More paintings to come ( I did three in total – two on day 1 and one on day 2. I called it quits early so I could spend some time visiting with friends old and new. )
“Gift from the Sea”
Pt. Lobos Tide Pool – Carmel
18 x 24 oil on canvas
Over the weekend I got the good news that this painting, Gift from the Sea, which I painted over the summer, has been juried into the California Art Club’s Blinn House show at the Women’s City Club of Pasadena. This is the first seascape that I’ve submitted to the biannual show (the others have been landscapes or portraits) and I am delighted and honored that it was chosen for this exhibit.
The theme of this show is Precious Gifts, and I have entitled this painting “Gift from the Sea” both as a tip of the hat to the Anne Morrow Lindbergh book, which I have enjoyed reading repeatedly over the years, and as a tribute to the bounty that the oceans provide, both in resources, recreation and natural beauty.
The reception will be Sunday, December 6, from 5 – 7 pm at the Historic Blinn House, 160 N. Oakland Ave., Pasadena, CA
The Carmel area holds special significance for us at the Winters household because it was one of the places that we went on our honeymoon. Whenever we return there it brings back wonderful memories. It’s a location that I will always enjoy painting and was certainly a popular location among the California impressionists, notably Guy Rose.
More art show news tomorrow, and I’ll be posting my plein air paintings from the Falkner Vineyard Invitational Plein Air paint out after that.
“Arches of Light” – Colorado Street Bridge in the Arroyo Seco, Pasadena
11 x 14
oil on canvas
Although this painting is sold, I have many more Pasadena paintings at this link: Pasadena paintings
This painting is a study for a larger work which I hope to be doing pretty soon – a view of the Colorado Street Bridge from an angle I’ve not painted before. This time of year the trees have not yet turned their glorious autumn colors. But soon they should be more golden, which will present other creative possibilities. This view is from the side of the arroyo between the Colorado Street Bridge and the 134 freeway bridge. The morning light makes the stone (or concrete) structure glow with beautiful colors.
12 x 16 oil on canvas
Original oil painting
More Pasadena paintings at this link: Pasadena paintings
This is a painting I’ve been working on for awhile, and I thought it was time I finished it up while I continue progress with my fall Sierra series.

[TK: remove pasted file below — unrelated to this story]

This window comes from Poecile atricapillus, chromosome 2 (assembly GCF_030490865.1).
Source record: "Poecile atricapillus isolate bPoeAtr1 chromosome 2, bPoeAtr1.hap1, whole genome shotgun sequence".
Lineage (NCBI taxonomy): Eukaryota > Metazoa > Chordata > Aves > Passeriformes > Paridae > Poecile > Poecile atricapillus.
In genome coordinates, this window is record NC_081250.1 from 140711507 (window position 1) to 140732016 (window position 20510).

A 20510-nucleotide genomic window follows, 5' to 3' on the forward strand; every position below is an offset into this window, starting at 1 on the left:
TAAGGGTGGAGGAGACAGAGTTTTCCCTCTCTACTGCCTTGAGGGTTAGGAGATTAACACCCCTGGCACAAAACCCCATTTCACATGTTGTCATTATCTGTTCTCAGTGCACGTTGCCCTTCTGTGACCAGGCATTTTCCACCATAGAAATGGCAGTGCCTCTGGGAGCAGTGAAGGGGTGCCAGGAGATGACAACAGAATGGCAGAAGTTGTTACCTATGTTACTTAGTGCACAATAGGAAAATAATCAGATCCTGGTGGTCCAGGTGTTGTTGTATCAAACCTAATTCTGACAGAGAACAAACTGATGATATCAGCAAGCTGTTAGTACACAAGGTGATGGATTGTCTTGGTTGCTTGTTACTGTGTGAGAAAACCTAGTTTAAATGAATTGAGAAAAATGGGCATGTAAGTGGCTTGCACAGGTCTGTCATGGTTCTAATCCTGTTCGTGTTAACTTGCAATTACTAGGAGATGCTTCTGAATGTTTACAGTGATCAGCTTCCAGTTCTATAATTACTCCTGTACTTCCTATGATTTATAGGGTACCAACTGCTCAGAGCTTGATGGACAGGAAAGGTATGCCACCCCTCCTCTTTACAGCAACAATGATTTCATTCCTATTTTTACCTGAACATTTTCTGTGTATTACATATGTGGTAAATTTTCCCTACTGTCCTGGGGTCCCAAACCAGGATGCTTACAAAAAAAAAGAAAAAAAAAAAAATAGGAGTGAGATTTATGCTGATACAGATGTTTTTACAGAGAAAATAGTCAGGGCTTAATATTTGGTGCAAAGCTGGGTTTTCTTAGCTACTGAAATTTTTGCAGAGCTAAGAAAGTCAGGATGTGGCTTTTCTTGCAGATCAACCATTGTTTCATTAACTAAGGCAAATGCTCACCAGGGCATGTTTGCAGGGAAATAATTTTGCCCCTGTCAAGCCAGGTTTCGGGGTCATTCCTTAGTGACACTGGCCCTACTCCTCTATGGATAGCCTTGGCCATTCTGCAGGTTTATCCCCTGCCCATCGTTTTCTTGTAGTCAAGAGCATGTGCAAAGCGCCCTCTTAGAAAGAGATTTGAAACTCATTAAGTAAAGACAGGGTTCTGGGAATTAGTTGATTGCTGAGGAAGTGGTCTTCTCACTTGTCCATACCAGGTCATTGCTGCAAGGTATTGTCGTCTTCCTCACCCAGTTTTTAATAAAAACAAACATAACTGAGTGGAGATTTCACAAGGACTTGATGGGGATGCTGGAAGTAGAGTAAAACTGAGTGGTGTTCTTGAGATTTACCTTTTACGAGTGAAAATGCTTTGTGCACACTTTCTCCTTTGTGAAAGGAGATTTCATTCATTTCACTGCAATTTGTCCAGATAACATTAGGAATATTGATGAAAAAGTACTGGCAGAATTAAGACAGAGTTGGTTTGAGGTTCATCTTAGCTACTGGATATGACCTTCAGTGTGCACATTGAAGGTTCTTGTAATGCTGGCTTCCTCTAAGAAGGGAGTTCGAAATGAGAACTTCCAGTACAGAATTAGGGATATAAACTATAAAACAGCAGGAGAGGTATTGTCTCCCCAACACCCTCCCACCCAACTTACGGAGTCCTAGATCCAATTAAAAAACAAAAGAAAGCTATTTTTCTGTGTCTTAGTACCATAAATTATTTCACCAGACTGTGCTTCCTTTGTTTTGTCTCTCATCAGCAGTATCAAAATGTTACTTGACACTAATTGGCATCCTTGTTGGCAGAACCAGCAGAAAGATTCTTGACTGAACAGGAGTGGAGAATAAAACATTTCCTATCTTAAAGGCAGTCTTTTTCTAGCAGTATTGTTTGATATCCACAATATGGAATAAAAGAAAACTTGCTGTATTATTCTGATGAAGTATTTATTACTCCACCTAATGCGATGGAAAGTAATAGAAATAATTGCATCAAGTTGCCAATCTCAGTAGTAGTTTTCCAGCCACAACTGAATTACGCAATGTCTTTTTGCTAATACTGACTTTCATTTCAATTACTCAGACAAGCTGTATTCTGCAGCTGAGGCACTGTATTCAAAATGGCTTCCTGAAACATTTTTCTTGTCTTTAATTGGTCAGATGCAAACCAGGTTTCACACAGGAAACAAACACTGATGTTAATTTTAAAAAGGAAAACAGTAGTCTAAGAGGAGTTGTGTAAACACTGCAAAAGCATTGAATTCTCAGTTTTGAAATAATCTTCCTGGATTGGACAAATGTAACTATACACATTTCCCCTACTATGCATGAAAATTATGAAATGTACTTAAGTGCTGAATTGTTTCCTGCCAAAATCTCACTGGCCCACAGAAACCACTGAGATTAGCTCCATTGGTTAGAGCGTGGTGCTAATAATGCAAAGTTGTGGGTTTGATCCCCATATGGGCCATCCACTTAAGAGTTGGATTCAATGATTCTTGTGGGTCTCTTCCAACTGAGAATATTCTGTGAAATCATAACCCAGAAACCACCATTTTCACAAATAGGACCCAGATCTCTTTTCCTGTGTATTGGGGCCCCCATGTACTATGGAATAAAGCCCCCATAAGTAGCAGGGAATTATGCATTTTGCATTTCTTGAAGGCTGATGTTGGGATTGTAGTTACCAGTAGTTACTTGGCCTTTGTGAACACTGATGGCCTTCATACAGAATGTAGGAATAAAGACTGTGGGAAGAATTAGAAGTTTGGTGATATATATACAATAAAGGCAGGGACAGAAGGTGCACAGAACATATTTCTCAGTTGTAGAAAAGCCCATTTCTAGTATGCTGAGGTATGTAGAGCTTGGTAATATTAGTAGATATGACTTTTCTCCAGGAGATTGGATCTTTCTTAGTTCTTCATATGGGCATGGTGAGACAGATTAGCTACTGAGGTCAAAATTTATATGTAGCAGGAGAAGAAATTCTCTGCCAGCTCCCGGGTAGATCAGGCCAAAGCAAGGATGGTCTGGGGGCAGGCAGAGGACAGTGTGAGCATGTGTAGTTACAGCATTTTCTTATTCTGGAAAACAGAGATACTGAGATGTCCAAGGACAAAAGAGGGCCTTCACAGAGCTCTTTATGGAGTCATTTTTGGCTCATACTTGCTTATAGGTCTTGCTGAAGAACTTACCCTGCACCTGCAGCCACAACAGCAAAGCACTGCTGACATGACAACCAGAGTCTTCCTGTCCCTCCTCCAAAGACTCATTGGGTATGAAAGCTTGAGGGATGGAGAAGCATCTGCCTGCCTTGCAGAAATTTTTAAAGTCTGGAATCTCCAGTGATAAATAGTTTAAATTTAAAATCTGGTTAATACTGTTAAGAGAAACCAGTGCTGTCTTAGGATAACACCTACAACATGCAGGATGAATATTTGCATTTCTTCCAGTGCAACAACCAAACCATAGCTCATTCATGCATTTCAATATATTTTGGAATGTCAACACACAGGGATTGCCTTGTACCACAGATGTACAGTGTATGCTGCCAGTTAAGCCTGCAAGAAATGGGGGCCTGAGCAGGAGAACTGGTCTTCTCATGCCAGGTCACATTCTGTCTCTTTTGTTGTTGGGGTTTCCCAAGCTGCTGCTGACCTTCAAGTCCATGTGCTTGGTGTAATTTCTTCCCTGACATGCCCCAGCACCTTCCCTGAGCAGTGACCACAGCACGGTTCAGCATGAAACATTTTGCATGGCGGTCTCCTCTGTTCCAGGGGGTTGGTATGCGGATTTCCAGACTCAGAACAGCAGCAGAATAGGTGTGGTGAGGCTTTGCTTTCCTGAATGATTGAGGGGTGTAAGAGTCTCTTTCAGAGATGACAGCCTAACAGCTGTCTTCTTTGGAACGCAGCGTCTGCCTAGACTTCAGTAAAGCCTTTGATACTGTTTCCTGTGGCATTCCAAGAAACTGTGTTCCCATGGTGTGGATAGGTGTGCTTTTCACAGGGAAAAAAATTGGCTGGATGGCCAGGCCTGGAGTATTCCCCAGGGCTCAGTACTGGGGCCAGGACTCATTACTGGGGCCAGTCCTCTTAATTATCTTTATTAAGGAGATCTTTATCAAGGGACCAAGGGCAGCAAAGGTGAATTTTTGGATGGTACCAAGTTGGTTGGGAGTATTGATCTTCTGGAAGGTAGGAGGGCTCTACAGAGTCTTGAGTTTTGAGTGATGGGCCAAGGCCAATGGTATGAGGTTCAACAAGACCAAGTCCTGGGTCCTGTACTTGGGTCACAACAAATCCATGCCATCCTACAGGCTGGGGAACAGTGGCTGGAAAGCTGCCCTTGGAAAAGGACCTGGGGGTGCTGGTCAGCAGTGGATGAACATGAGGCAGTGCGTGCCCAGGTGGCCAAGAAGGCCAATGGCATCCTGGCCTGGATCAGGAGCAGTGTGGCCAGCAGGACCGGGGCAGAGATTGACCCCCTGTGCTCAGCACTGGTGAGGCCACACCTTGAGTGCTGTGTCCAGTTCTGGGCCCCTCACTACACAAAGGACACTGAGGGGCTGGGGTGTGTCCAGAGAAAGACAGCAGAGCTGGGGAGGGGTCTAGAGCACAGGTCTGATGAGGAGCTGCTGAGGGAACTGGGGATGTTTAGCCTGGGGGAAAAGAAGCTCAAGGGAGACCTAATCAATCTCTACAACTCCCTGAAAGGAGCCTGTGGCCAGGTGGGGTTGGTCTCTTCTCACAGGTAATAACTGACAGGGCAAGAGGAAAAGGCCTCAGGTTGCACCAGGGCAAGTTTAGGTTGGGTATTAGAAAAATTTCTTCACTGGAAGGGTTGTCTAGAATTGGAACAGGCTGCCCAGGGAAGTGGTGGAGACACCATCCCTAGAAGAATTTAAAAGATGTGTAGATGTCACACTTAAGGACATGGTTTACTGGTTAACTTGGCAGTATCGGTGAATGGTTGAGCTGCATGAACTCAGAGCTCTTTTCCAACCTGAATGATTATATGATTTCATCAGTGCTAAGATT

The Colorado Street Bridge (also known as the Suicide Bridge to locals) is a major Pasadena landmark, as is the Federal Courthouse, formerly the Vista Del Arroyo Hotel, which overlooks the arroyo. From a certain angle you can see both. The bridge is very tall, but surprisingly those pines are even taller.
Along with painting, I’ve been in the throes of migrating to a new computer system. My old Mac was getting slow and a few USB and Firewire drives weren’t mounting, leading us to believe that there was a problem with those buses. Fortunately I had all my files backed up, but when two of my backup hard drives went down I knew it was time to make a change. Coincidence or causality? I don’t know if the old computer could hurt the drives but I wasn’t taking any chances. Leo LaPorte (the tech guy on the radio) is fond of saying that if you don’t have your files in at least two places, you don’t have them. Even when some of my drives were heading south, I immediately backed up the data onto a new one, plus DVDs as well. I’m thinking of subscribing to Carbonite for another layer of offsite protection.
The good thing is that this new computer is much faster, which makes light work of editing photos of my paintings and organizing and cataloging my paintings.
Anyway, upgrades are a tedious and time consuming process, so I’m hopeful that now I’ll be back in the swing of posting new paintings more regularly. But you gotta do what you gotta do, right?
If you’re interested in adding this painting to your collection, please write email@example.com